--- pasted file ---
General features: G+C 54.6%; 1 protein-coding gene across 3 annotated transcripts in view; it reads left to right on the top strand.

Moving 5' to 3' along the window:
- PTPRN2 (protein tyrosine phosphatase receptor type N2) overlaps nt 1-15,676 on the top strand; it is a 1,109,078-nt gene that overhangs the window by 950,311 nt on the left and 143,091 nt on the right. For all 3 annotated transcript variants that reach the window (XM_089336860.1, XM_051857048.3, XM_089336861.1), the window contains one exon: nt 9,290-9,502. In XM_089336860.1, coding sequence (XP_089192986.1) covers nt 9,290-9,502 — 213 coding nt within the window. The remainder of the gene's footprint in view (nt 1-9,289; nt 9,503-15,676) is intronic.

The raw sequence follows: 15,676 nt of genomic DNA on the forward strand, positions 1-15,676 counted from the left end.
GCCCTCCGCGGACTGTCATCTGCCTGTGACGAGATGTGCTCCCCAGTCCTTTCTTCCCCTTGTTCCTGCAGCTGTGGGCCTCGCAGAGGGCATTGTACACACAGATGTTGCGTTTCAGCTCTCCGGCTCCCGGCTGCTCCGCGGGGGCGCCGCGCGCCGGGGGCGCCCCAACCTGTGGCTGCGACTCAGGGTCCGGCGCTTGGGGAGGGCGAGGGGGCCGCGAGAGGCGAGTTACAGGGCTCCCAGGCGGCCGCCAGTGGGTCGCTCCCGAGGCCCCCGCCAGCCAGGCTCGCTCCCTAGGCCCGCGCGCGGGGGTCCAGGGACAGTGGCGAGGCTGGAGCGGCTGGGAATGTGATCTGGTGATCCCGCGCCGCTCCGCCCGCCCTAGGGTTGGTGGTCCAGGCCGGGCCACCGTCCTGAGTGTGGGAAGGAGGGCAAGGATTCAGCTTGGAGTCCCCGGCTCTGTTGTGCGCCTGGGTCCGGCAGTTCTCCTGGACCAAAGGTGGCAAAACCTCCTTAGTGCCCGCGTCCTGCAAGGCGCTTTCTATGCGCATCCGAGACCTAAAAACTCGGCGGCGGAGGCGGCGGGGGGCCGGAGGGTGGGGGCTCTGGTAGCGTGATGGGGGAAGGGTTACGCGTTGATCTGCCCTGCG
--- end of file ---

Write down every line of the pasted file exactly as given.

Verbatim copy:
General features: G+C 54.6%; 1 protein-coding gene across 3 annotated transcripts in view; it reads left to right on the top strand.

Moving 5' to 3' along the window:
- PTPRN2 (protein tyrosine phosphatase receptor type N2) overlaps nt 1-15,676 on the top strand; it is a 1,109,078-nt gene that overhangs the window by 950,311 nt on the left and 143,091 nt on the right. For all 3 annotated transcript variants that reach the window (XM_089336860.1, XM_051857048.3, XM_089336861.1), the window contains one exon: nt 9,290-9,502. In XM_089336860.1, coding sequence (XP_089192986.1) covers nt 9,290-9,502 — 213 coding nt within the window. The remainder of the gene's footprint in view (nt 1-9,289; nt 9,503-15,676) is intronic.

The raw sequence follows: 15,676 nt of genomic DNA on the forward strand, positions 1-15,676 counted from the left end.
GCCCTCCGCGGACTGTCATCTGCCTGTGACGAGATGTGCTCCCCAGTCCTTTCTTCCCCTTGTTCCTGCAGCTGTGGGCCTCGCAGAGGGCATTGTACACACAGATGTTGCGTTTCAGCTCTCCGGCTCCCGGCTGCTCCGCGGGGGCGCCGCGCGCCGGGGGCGCCCCAACCTGTGGCTGCGACTCAGGGTCCGGCGCTTGGGGAGGGCGAGGGGGCCGCGAGAGGCGAGTTACAGGGCTCCCAGGCGGCCGCCAGTGGGTCGCTCCCGAGGCCCCCGCCAGCCAGGCTCGCTCCCTAGGCCCGCGCGCGGGGGTCCAGGGACAGTGGCGAGGCTGGAGCGGCTGGGAATGTGATCTGGTGATCCCGCGCCGCTCCGCCCGCCCTAGGGTTGGTGGTCCAGGCCGGGCCACCGTCCTGAGTGTGGGAAGGAGGGCAAGGATTCAGCTTGGAGTCCCCGGCTCTGTTGTGCGCCTGGGTCCGGCAGTTCTCCTGGACCAAAGGTGGCAAAACCTCCTTAGTGCCCGCGTCCTGCAAGGCGCTTTCTATGCGCATCCGAGACCTAAAAACTCGGCGGCGGAGGCGGCGGGGGGCCGGAGGGTGGGGGCTCTGGTAGCGTGATGGGGGAAGGGTTACGCGTTGATCTGCCCTGCG